10-20-2007 Edited to add:
#6. Preternatural hearing. You will develop the ability to hear a soft silicone pacifier drop two inches from the baby's mouth to the mattress from 50 paces away. I am still waiting to develop the skills to ignore the ensuing cries of protest.
I have a meeting tomorrow - Saturday! - morning at 9 am at a local coffee house. A subset of the Mom's Group are is meeting to map out an actual schedule of regular events so the long New York winters don't consume our souls. We can't count on running into each other in the parks any more. I love this town - this group of women is increasingly interesting and fun to be around, as we all get to know each other. I'll be almost stag - I'll leave Homestead Mama and Pequita at home and just tote the boy, who'll sit agog and grinning or sleep through it. I intend to splurge and get a big double-shot latte and maybe a scone. I told H-mama that I won't be long, but I'm already having fantasies of getting a New York Times and staying a little longer than is necessary, enjoying the Pequita-less peace.
I'll be very pleased to have a schedule of events with other humans. I'll be trying to fill up my family's winter dance card, as we ALL do better when we aren't stuck in the living room all day. I'm finding that I need to work a little harder then I expected to figure out how to be a happy SAHM - there is a marked difference between working 50+ hours per week in my old office and filling that time myself.
Check out the census info for your zip code here. Interesting to see how you measure up to the Jones's.
So before Monito tires of his rattle, let me note down the milestones of late.
-bringing me shoes to try on. Hers, ours, sandals, etc.
-asking for help all the time. She approaches an object/task and grunts in her 'help' tone.
-signs for 'more' when eating her favorite foods. Not consistent - she only seems to associate more with certain foods. Also signing a bit for nurse.
-dances when we sing.
-if I start to recite one of her favorite books she'll run across the room and dig around, find the correct book, and bring it to me.
-insists on helping me unload the dishwasher. She sits on the counter and plucks one piece of silverware out of the basket at a time and watches while I name it and place it in the proper spot in the drawer. She doesn't yet know if I call it the wrong name or put it in the wrong slot, but that is only because she is so excited to get to the next piece.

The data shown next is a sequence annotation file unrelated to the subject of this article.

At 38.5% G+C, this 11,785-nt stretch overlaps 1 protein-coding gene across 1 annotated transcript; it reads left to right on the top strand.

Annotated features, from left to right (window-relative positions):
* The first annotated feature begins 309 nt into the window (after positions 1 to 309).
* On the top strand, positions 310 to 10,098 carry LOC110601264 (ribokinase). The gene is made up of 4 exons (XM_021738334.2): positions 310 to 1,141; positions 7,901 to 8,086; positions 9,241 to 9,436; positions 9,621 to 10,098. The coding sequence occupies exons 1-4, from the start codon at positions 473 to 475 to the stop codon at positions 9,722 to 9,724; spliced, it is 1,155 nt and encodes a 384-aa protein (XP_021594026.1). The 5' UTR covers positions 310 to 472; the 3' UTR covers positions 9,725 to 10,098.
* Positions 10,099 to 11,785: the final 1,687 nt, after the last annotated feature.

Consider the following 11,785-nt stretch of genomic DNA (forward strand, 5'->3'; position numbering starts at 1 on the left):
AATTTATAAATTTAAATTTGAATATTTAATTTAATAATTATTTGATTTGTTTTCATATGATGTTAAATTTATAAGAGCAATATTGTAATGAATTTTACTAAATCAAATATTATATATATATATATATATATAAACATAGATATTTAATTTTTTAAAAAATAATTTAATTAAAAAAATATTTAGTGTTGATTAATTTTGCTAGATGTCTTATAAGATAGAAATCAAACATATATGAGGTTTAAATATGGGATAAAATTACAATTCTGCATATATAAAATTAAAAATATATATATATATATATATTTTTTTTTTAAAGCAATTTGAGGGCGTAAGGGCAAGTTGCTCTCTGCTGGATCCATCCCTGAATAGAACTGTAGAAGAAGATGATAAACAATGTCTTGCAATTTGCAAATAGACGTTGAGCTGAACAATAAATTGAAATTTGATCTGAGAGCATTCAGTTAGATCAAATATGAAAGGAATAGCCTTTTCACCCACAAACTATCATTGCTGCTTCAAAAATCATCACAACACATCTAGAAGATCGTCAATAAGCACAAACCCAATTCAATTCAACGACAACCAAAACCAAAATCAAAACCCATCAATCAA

-she is talking & responding back to us in proper tone, inflection and syllables for a real answer. Still gibberish, but...
-standing with support.
-refuses to face backwards over my shoulder to travel, insists on twisting around and facing front. This renders him a little shakier, but his abs are strengthening with practice bobbing around. This skill also allows him to aim his spit up anywhere he likes. Joy.
-he's staying awake for increasing amounts of time. Usually naps for 2 hours and then is up for three or so.
-seeks out his sister in the room, following her voice or sounds of her play
...he just woke up, so I'm off to enjoy the science center.
...and couldn't get a strong enough signal to send it until I got home. Bah.
Thursday, October 18, 2007
Things are going great. Everyone is thriving, I am mostly enjoying the rhythym of my days, and I'm not pining for work. The fly in our ointment (this week) is that the babes just cannot get themselves on track – my track, that is, which is mainly that they sleep at the same time. Pequita, in the midst of her 55 week sleep regression, will only fall asleep on the boob or in the car. On the boob is tough, since Monito is in the midst of a growth spurt that is leaving me drained (in both senses) and I don't have much milk to spare. Pequita gets a couple nurses from me a day, and I supplement with Homestead Mama's frozen stash. Umm, that is my frozen ice cream stash next to the breast milk. Calcium, you know? Monito gets to eat all he wants from me, and if I'm to be able to nurse him through the night I still have to supplement with 6 oz of frozen stash I was lucky enough to be able to set aside in the early weeks. Yay, overproduction.Pequita is shifting from three to two naps a day, and after a few miserable days of power struggle (with a ONE year old, folks. Duh.) when I tried to get her to go to sleep in her pa.ck & pl.ay, I decided that AFTER the regression would be a better time to learn new tricks and have ritualized a marvelous park'n'sleep system. If the gods are smiling and I time it right, we drive the 20 minutes to our current favorite park and she sleeps on the ride and in the parking lot for 90 minutes, we play hard for 3 hours with a nice long snack time, and then she falls asleep on the ride home and will take a 2-hour nap *if* I leave her in the car in the driveway with NPR softly on the radio and the vent fan on low for white noise. Sadly, Monito awakens immediately upon the engine being turned off. I sit in the car and nurse and play with Monito and do crossword puzzles, nap, and catch up on phone calls. I used to fantasize about doing these things in a cafe while well dressed and bantering with friends about new literature and current events, but how different REALLY is the front seat of my parked car?
Whoops, time to go home...
Sunday, October 14, 2007
She clearly loved the wrapping paper and all the tearing apart, but also seems quite invested in the toys she received. My mother gave her a doll that has a bottle of its own, and immediately Pequita started feeding it. She loves it. We named it Beebo, after the hippo in The Bellybutton Book, who calls his bellybutton 'beebo'. This doll has quite the outie.
Thursday, October 11, 2007
Wednesday, October 10, 2007
Monday, October 8, 2007
Homestead Mama and I were in those tubbies too, and will have to get our levels checked too. We're breastfeeding, and lead loves to adhere to nice fatty milk and be passed on to your child.
I just deleted a string of curses, but be creative when you imagine what swears *you'd* insert here.